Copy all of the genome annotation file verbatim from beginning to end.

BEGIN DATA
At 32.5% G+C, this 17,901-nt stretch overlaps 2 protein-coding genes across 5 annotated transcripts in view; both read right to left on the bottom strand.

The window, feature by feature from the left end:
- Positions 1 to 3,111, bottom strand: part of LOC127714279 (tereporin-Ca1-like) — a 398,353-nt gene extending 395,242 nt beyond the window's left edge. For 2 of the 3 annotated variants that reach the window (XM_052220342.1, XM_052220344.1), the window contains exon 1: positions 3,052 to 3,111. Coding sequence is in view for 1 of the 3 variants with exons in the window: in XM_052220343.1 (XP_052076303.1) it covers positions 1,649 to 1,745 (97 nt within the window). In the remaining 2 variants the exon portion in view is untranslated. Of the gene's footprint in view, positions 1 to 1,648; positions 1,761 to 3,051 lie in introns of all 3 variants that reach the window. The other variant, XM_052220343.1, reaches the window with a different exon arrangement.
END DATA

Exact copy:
At 32.5% G+C, this 17,901-nt stretch overlaps 2 protein-coding genes across 5 annotated transcripts in view; both read right to left on the bottom strand.

The window, feature by feature from the left end:
- Positions 1 to 3,111, bottom strand: part of LOC127714279 (tereporin-Ca1-like) — a 398,353-nt gene extending 395,242 nt beyond the window's left edge. For 2 of the 3 annotated variants that reach the window (XM_052220342.1, XM_052220344.1), the window contains exon 1: positions 3,052 to 3,111. Coding sequence is in view for 1 of the 3 variants with exons in the window: in XM_052220343.1 (XP_052076303.1) it covers positions 1,649 to 1,745 (97 nt within the window). In the remaining 2 variants the exon portion in view is untranslated. Of the gene's footprint in view, positions 1 to 1,648; positions 1,761 to 3,051 lie in introns of all 3 variants that reach the window. The other variant, XM_052220343.1, reaches the window with a different exon arrangement.